There are no guarantees in life but starting any business has a unique set of risks. There is uncertainty about the future of the industry as a whole and then there is a person’s individual uncertainty about competing in that industry. There are questions and doubts about how will you retire from this industry? How will I provide insurance for myself and family? There is also the everyday questions of “where will the next job come from?” In any small business, what you kill is what you eat.
Dealing With Scissors
I probably came into voiceover at a time when rates for VO services were at an all-time low. But that money was still great money for me. But for the professionals who enjoyed even bigger checks for many years before I arrived on the scene, these checks were barely enough to pay for their 7 Series BMW’s. I was an undercutter. 14 years later I struggled to pay off my Acura in 24 months with these rates. Well, the scissors are out again and this time they keep cutting. Rates are getting lower.
Websites who promise new talent work and at the same time promise clients extremely low rates have big budgets to help them rate at the top of google searches. These websites are corporate-minded, not individually concerned and so they have invaded the industry from multiple angles in an attempt to make talent and agents mere low waged hourly-like employees. This is, of course, a fight that as the talent we must push back on both collectively and as individuals.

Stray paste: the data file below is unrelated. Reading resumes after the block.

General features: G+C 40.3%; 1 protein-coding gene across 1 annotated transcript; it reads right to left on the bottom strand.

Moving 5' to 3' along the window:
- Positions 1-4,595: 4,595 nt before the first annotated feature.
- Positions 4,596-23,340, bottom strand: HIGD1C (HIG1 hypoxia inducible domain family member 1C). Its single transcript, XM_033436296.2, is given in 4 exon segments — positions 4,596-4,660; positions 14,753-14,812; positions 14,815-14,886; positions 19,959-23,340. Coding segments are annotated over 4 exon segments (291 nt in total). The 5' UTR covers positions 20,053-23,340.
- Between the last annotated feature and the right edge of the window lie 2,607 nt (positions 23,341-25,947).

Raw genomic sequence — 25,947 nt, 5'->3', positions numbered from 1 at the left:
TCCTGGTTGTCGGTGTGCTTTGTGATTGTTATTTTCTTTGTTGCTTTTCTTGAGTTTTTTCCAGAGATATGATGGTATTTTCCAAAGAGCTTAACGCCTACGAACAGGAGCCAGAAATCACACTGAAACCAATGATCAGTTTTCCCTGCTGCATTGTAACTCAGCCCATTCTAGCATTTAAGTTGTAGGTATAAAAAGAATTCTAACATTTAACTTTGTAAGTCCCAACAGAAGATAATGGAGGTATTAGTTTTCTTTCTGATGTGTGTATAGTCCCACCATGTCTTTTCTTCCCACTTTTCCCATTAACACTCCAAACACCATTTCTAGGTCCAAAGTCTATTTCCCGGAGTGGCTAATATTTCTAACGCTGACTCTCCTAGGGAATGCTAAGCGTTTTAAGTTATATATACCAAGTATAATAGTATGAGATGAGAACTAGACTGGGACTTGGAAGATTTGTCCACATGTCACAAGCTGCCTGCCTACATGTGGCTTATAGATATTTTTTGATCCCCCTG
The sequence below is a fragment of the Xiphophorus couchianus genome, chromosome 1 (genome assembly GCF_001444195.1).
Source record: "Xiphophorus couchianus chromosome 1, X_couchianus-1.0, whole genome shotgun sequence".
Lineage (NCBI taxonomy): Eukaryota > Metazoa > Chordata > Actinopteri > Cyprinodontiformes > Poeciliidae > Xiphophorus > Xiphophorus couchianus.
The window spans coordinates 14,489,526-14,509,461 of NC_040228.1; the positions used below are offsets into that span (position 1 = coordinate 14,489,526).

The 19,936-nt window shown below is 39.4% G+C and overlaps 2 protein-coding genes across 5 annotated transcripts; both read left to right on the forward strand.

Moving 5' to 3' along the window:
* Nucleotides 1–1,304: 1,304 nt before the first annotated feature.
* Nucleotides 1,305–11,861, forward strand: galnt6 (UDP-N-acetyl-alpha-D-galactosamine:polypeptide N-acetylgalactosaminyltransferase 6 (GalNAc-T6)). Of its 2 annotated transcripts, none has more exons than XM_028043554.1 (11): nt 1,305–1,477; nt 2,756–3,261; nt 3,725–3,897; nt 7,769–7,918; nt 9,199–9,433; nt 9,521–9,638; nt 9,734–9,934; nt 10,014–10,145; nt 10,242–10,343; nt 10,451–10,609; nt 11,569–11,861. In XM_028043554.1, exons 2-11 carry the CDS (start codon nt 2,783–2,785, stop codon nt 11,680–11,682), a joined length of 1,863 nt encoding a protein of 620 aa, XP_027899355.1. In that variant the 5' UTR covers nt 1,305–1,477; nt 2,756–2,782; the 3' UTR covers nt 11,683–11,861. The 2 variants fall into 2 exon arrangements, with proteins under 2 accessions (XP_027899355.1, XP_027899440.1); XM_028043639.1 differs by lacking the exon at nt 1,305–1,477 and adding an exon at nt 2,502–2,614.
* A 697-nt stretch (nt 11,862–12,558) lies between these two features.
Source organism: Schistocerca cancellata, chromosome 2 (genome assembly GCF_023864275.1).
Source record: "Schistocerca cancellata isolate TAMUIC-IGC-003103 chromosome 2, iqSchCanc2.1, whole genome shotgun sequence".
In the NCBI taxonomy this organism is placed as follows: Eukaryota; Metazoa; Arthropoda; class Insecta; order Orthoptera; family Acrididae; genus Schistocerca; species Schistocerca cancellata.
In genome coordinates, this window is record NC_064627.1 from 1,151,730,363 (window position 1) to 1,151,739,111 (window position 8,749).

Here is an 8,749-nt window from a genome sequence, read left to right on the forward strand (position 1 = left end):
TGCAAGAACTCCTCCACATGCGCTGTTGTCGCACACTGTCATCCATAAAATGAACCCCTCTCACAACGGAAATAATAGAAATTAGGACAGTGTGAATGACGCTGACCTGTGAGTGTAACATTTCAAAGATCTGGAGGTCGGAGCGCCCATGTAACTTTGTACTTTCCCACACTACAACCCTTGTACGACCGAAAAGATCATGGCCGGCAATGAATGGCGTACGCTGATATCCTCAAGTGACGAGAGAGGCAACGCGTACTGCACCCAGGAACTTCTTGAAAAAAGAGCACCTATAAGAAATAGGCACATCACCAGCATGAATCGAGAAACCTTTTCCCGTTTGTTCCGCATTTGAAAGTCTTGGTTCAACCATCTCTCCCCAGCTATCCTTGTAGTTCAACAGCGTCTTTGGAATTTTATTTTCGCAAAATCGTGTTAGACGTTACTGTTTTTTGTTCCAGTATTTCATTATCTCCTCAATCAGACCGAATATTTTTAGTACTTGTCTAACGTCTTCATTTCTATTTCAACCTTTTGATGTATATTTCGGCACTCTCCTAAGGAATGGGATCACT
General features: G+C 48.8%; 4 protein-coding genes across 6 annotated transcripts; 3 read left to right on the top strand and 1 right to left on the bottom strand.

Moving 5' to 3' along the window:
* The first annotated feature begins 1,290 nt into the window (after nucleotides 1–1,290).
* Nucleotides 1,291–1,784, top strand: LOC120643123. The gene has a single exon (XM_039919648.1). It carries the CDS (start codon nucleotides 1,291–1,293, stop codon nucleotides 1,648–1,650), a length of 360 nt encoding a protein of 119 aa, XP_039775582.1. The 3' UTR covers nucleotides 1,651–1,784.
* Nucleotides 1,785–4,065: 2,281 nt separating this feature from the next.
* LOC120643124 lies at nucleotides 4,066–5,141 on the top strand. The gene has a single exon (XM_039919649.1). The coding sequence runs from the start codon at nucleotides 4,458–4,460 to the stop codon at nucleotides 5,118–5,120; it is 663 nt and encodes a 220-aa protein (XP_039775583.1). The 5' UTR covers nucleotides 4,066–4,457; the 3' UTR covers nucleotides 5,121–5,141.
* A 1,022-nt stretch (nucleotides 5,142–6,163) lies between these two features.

Billing- I Am Not A F$%king Collection Agency
Whether I’m fighting with Paypal over a chargeback scheme by a customer or calling a client several times a day to collect on an overdue invoice, the part that I dislike about my job is being a collection agency. It’s probably the most disliked part of any business. Comcast wishes they didn’t have to have a collections division either. But unlike Comcast, I deliver the work with quality, on time and with great customer service. So I deserve to be paid on time. Unfortunately, that’s not the case.
Many people are not content trying to drive the rates to almost nothing. They want to make sure that they actually get it for nothing. Others feel as if the interest is accruing on the money they owe me in their accounts so they should delay delay delay. This is extremely inconvenient because meanwhile, this puts me in the position that Comcast is calling me (I’m kidding.) Either way, I tire from having to collect money that is a given that should be simply paid to me.
I’ve added safeguards to ensure that I’m paid. I collect money from certain categories of clients before the work is performed. I also use services that confirm that the work was sent to and received by new customers. And I’ve reduced the number of clients who I accept PayPal from (Because PayPal doesn’t support it’s service providers). At the end of the day, the best way to get paid is to get paid upfront and avoid frustration.
Truthfully, I was having a bit of fun writing and recording this vlog. Some of it was a bit exaggerated. All in all the benefits of being a voiceover talent for me are greater than those things that drive me crazy about being a Voiceover Talent. It’s a great job to have. And had to give advice to anyone who is frustrated with voiceover or who is discouraged from continuing, I’d simply advise them to have fun. Release the pressure. Learn as much as you can. Just do it. It’s worth it.